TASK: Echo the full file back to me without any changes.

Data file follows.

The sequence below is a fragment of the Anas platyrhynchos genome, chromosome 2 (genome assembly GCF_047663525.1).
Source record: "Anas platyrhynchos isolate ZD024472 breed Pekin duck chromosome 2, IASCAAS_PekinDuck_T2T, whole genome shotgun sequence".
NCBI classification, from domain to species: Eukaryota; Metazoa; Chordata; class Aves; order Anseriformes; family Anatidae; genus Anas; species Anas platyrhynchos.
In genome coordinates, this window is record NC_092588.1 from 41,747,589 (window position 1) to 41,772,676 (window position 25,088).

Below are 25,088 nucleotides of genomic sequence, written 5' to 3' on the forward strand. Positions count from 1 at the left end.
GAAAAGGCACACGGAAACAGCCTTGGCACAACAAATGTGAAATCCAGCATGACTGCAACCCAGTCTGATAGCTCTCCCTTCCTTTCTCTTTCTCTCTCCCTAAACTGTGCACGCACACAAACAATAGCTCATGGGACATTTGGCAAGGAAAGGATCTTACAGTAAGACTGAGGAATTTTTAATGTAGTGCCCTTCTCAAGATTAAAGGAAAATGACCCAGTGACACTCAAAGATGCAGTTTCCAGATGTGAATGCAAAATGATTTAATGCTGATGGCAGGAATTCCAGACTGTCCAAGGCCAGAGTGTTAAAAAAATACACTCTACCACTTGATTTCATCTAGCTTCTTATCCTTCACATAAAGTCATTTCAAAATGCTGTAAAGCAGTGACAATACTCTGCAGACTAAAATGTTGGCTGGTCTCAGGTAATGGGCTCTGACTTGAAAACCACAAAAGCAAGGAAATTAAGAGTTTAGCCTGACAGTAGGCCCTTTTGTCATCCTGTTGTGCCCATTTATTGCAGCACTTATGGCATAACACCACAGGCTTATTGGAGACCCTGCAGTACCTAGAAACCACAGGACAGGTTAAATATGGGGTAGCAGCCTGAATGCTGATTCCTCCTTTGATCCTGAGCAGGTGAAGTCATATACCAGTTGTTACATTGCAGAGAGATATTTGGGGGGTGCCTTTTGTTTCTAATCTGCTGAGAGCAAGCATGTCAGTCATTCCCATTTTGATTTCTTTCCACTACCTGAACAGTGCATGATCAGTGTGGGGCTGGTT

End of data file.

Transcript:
The sequence below is a fragment of the Anas platyrhynchos genome, chromosome 2 (genome assembly GCF_047663525.1).
Source record: "Anas platyrhynchos isolate ZD024472 breed Pekin duck chromosome 2, IASCAAS_PekinDuck_T2T, whole genome shotgun sequence".
NCBI classification, from domain to species: Eukaryota; Metazoa; Chordata; class Aves; order Anseriformes; family Anatidae; genus Anas; species Anas platyrhynchos.
In genome coordinates, this window is record NC_092588.1 from 41,747,589 (window position 1) to 41,772,676 (window position 25,088).

Below are 25,088 nucleotides of genomic sequence, written 5' to 3' on the forward strand. Positions count from 1 at the left end.
GAAAAGGCACACGGAAACAGCCTTGGCACAACAAATGTGAAATCCAGCATGACTGCAACCCAGTCTGATAGCTCTCCCTTCCTTTCTCTTTCTCTCTCCCTAAACTGTGCACGCACACAAACAATAGCTCATGGGACATTTGGCAAGGAAAGGATCTTACAGTAAGACTGAGGAATTTTTAATGTAGTGCCCTTCTCAAGATTAAAGGAAAATGACCCAGTGACACTCAAAGATGCAGTTTCCAGATGTGAATGCAAAATGATTTAATGCTGATGGCAGGAATTCCAGACTGTCCAAGGCCAGAGTGTTAAAAAAATACACTCTACCACTTGATTTCATCTAGCTTCTTATCCTTCACATAAAGTCATTTCAAAATGCTGTAAAGCAGTGACAATACTCTGCAGACTAAAATGTTGGCTGGTCTCAGGTAATGGGCTCTGACTTGAAAACCACAAAAGCAAGGAAATTAAGAGTTTAGCCTGACAGTAGGCCCTTTTGTCATCCTGTTGTGCCCATTTATTGCAGCACTTATGGCATAACACCACAGGCTTATTGGAGACCCTGCAGTACCTAGAAACCACAGGACAGGTTAAATATGGGGTAGCAGCCTGAATGCTGATTCCTCCTTTGATCCTGAGCAGGTGAAGTCATATACCAGTTGTTACATTGCAGAGAGATATTTGGGGGGTGCCTTTTGTTTCTAATCTGCTGAGAGCAAGCATGTCAGTCATTCCCATTTTGATTTCTTTCCACTACCTGAACAGTGCATGATCAGTGTGGGGCTGGTT